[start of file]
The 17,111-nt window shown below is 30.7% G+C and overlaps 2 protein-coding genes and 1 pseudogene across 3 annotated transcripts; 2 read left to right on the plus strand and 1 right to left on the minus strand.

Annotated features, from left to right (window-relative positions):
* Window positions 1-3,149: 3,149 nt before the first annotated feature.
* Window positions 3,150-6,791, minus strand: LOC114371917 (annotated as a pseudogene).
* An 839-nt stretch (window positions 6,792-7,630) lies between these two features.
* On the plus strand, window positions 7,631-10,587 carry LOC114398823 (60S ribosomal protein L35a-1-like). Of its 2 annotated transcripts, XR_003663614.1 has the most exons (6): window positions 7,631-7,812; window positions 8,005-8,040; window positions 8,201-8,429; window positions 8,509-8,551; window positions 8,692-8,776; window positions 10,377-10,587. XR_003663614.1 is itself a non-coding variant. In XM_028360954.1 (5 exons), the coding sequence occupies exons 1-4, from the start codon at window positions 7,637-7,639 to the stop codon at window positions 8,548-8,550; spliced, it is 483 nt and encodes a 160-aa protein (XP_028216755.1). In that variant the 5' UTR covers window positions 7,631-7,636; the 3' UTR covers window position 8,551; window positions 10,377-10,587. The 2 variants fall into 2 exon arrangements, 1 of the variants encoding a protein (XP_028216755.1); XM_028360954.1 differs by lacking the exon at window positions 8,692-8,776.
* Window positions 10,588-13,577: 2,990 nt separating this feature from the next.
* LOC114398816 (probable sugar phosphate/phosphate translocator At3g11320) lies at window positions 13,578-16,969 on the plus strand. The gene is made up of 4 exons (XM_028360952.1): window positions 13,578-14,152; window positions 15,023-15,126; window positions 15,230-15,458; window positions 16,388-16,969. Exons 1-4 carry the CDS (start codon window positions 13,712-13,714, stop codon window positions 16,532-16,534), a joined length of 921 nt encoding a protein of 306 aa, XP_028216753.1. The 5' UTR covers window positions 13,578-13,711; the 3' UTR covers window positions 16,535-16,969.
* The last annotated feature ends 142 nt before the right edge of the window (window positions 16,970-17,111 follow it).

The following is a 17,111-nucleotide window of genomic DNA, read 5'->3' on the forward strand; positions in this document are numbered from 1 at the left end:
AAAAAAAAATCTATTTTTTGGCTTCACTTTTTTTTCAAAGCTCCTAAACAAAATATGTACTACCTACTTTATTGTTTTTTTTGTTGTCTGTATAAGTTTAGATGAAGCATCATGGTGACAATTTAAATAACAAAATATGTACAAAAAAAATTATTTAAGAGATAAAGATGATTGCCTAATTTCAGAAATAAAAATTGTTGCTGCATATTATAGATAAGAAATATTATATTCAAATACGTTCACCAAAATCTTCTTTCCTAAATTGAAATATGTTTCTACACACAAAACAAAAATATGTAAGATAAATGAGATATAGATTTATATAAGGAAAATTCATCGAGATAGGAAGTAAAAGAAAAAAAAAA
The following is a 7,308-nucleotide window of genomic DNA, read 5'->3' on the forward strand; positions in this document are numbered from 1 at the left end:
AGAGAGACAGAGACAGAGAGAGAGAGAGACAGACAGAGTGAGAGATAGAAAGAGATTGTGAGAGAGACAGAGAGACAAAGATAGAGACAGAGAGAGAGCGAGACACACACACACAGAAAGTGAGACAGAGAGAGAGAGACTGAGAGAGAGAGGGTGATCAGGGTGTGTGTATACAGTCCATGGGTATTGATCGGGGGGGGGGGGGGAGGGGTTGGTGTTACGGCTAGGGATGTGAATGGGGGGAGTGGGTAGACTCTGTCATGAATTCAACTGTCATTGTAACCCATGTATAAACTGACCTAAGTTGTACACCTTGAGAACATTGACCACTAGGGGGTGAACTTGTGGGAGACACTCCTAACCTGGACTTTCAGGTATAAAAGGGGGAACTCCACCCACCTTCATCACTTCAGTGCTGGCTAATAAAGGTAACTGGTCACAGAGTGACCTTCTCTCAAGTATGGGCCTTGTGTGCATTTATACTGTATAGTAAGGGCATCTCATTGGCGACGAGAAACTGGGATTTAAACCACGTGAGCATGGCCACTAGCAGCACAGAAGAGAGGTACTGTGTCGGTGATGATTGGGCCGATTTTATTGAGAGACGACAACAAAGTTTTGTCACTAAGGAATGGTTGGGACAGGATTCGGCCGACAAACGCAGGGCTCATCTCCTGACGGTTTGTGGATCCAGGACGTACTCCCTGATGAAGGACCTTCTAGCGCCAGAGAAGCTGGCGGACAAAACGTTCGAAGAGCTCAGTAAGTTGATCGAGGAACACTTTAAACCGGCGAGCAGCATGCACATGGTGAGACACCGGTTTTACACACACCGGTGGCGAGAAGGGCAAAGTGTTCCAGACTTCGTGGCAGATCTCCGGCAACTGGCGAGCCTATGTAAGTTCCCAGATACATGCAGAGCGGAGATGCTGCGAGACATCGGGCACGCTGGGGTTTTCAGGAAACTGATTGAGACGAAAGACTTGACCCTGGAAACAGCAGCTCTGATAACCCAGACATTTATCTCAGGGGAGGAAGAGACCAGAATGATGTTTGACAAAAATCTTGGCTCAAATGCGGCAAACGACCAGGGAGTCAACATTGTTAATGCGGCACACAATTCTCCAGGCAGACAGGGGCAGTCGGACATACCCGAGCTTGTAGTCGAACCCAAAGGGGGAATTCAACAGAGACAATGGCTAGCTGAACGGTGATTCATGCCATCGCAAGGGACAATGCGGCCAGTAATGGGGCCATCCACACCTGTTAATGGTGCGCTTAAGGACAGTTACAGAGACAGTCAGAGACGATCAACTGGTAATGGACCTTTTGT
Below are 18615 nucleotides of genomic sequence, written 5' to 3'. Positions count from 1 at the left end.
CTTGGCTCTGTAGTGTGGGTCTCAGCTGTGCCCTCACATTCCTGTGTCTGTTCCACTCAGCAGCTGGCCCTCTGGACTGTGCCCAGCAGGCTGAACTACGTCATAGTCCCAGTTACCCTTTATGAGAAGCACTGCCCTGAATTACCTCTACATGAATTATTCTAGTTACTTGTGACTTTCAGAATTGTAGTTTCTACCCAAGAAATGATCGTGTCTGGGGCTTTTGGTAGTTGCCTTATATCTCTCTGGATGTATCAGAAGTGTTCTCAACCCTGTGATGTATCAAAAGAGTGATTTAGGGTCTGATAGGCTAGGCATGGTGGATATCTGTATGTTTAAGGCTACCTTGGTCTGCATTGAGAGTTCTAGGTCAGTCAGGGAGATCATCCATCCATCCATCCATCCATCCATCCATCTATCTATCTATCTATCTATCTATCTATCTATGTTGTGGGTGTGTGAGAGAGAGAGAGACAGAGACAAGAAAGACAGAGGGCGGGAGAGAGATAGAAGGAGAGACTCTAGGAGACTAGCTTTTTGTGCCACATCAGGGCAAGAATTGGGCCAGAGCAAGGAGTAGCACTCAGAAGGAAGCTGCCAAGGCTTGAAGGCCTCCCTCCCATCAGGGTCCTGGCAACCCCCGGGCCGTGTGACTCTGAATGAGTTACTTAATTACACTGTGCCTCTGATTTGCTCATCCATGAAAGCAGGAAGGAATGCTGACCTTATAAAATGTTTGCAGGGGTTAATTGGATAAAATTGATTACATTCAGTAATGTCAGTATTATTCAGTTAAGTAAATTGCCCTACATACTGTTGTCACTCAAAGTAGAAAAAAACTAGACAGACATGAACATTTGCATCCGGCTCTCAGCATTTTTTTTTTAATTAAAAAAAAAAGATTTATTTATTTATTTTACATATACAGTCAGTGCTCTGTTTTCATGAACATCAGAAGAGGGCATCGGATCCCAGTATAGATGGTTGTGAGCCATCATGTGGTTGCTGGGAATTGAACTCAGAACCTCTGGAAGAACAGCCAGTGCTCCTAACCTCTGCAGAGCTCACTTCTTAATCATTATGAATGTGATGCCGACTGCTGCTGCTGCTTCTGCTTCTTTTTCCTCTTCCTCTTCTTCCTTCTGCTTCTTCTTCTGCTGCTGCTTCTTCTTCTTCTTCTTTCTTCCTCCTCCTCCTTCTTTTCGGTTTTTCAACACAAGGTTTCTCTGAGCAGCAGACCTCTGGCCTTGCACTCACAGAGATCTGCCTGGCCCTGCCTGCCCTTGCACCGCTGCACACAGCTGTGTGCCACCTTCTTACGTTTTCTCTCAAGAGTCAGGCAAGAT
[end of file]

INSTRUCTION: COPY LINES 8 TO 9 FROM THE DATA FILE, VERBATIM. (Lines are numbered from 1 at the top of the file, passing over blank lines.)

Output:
* LOC114398816 (probable sugar phosphate/phosphate translocator At3g11320) lies at window positions 13,578-16,969 on the plus strand. The gene is made up of 4 exons (XM_028360952.1): window positions 13,578-14,152; window positions 15,023-15,126; window positions 15,230-15,458; window positions 16,388-16,969. Exons 1-4 carry the CDS (start codon window positions 13,712-13,714, stop codon window positions 16,532-16,534), a joined length of 921 nt encoding a protein of 306 aa, XP_028216753.1. The 5' UTR covers window positions 13,578-13,711; the 3' UTR covers window positions 16,535-16,969.
* The last annotated feature ends 142 nt before the right edge of the window (window positions 16,970-17,111 follow it).